Thanksgiving – A Gift to Keep Giving

A cover crop like annual ryegrass gives fertile minds the room to use it as a metaphor, or symbol.

The roots of ryegrass go deep, like the roots of our common heritage as humans. Whether we came from Europe, Africa, Pacific Islands or Asia, we derive from the same holy place. We thrive each day by consuming the bounty of the earth. We surrender to that same earth on the day of our death.

Glomalin - plant roots and mycorrhizal fungus

The inter-workings of Earth and the Solar System have conspired to make life habitable: breathable air, drinkable water and nurturing soil. Caring for each helps to assure our continued life here, among all the plants and animals that also sustain us.

Partisanship has no comparison in agriculture. You either work together with nature or you shrivel. Cooperation of the Native people made the Pilgrim’s first weeks on this continent possible. Cooperation with your neighbors in times of hardship and in times of joy, has given this country the chance to show a beacon of hope to other countries struggling with fairness and with sufficient food. Communities, like cover crops, help to blunt the erosion of society and to grow a more healthy crop of children to take our place.

Annual ryegrass is a vehicle for bringing together the elements of our environment. Rain feeds its birth; sun feeds it’s growth; and the decay of all things that make up the soil feeds its nutrient qualities.

In turn, annual ryegrass – like other cover crops – feeds the soil and feeds the crops that follow. In like fashion, we are called upon by our faiths to do likewise. The product of our goodwill towards others begets a new season of peace.

But society, like annual ryegrass and the soil itself, takes careful management. We cannot take for granted that our liberty and our freedoms feed themselves. Without awareness and action, the life in our community can be leached away. Being able to guide our culture thorough the deep values in our life is as important as knowing how to improve the pH and organic matter in your fields.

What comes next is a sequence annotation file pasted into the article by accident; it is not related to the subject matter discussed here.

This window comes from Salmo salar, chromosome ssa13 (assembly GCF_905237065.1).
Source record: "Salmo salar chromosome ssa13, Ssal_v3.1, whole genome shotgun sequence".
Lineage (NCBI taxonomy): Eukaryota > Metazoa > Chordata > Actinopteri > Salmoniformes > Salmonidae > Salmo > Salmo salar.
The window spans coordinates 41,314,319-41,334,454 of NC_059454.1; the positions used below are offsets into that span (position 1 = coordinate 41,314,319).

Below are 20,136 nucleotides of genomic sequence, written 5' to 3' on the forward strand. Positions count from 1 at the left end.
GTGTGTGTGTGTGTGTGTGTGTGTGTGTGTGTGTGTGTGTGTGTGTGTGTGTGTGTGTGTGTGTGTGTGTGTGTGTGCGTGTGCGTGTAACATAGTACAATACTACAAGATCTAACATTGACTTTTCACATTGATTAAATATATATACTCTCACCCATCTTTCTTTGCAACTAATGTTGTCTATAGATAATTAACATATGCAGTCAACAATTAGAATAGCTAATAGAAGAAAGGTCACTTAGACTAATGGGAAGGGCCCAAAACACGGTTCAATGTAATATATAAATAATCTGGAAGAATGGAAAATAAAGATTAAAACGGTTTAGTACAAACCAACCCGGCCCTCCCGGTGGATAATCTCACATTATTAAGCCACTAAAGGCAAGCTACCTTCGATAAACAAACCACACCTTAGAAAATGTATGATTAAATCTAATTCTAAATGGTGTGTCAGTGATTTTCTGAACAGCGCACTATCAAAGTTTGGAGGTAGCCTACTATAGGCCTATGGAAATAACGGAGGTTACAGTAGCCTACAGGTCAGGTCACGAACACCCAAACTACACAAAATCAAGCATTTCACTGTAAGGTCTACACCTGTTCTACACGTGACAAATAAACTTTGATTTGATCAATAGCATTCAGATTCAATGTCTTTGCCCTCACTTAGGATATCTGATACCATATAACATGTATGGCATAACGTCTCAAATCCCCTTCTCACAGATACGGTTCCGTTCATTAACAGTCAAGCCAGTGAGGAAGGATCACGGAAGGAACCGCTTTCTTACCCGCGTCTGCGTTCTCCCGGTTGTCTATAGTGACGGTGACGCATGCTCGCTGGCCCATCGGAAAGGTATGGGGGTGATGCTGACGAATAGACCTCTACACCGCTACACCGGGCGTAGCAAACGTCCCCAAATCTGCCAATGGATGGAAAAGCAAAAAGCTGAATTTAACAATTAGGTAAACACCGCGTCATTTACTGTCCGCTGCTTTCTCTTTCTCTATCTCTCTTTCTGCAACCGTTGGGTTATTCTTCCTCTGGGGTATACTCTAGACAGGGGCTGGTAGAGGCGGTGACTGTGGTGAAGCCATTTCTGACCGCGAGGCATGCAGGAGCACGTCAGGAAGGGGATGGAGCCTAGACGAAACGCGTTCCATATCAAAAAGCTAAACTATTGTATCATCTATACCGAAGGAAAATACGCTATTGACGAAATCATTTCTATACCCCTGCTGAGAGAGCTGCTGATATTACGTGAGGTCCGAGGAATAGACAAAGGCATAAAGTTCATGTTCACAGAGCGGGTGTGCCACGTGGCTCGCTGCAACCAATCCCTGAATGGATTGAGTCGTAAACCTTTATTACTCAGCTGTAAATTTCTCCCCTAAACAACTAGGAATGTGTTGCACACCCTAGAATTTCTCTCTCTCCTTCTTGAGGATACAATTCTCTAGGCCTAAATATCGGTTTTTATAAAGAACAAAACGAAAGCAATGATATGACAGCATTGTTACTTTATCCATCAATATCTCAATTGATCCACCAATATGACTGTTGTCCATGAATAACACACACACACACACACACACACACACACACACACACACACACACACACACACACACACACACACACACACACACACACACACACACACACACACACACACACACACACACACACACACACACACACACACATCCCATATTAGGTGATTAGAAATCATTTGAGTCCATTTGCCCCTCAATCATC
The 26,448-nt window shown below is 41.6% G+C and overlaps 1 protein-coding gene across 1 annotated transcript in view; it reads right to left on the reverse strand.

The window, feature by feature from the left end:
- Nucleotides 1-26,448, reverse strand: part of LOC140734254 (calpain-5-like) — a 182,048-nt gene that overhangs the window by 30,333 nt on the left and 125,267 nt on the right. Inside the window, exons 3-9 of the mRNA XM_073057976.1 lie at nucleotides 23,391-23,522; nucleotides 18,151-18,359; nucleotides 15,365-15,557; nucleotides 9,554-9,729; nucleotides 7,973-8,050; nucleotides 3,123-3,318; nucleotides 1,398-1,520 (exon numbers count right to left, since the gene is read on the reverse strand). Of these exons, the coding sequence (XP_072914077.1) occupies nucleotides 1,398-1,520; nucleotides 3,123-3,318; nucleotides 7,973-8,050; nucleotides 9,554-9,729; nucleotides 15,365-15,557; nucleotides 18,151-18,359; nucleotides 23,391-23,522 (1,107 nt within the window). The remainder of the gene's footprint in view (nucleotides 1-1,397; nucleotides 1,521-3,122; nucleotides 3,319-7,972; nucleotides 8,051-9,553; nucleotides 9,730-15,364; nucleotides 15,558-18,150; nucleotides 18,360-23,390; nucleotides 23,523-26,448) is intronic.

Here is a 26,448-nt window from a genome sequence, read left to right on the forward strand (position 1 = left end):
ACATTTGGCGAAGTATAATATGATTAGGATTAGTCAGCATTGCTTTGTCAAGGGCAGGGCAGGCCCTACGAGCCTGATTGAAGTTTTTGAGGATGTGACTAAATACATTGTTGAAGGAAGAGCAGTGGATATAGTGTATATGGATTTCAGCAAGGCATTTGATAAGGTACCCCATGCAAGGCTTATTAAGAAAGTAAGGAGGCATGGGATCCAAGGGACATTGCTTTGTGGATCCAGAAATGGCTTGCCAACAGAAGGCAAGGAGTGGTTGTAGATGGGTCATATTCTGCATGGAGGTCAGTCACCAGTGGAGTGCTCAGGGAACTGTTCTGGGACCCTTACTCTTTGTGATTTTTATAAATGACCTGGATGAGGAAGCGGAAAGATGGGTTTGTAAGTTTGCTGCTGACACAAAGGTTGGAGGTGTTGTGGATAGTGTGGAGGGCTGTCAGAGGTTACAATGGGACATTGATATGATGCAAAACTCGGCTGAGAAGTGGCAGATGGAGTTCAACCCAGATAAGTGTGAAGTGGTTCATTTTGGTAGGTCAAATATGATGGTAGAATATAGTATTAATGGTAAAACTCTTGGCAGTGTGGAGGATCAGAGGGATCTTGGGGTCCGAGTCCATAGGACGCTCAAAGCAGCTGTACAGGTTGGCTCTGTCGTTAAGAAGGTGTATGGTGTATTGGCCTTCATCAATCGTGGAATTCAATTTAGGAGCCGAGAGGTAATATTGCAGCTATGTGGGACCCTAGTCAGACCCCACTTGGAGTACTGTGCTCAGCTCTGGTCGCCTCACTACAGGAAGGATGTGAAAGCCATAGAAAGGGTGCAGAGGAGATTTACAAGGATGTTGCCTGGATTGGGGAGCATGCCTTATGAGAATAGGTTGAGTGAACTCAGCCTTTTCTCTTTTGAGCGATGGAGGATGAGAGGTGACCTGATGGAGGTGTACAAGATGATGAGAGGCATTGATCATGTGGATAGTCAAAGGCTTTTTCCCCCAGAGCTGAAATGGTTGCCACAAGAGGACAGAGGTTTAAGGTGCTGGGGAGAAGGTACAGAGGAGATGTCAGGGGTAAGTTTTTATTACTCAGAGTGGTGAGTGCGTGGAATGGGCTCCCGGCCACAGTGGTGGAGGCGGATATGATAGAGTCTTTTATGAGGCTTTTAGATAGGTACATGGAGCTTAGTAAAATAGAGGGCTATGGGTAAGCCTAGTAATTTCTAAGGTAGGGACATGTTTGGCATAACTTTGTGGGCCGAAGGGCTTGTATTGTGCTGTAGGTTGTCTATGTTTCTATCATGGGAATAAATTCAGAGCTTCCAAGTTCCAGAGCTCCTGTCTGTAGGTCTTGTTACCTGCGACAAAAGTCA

At this time of Thanksgiving, think about your place in the chain of life.Consider how your life is similar to a cover crop…how your roots go deep into a soil of age-old values, how your sturdy form and health have given life to others, how the fruits of your labors have created life and work for others. And consider, too, how those who you have never known, who you will never meet, also contribute to your health and your family’s sense of security and well being.

May you know peace. May you enjoy health. And may you find at this time of year, an opportunity to give thanks and show gratitude for all those who have contributed to your life.

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Grass Roots Political Populism and Cover Crops – What’s the Connection?

The recent national election has raised a lot of debate about what is going on in America. One thing seems clear: the people spoke loudly that politics-as-usual is unacceptable. Change – even with high risk – is better than being force fed more of the same disappointing results. In that sense, grass roots populism is like planting annual ryegrass as a cover crop.

Thirty years ago, the idea of planting grass seed over top of a corn or bean field was seen as lunacy. Until then, conventional thinking held that deep cultivation and multiple inputs of fertilizer were the answer to our quest for more crop productivity and profit. But as cost increases for fuel, equipment and fertilizer outpaced price hikes for crops, farmers saw productivity continue to rise while return on investment did not.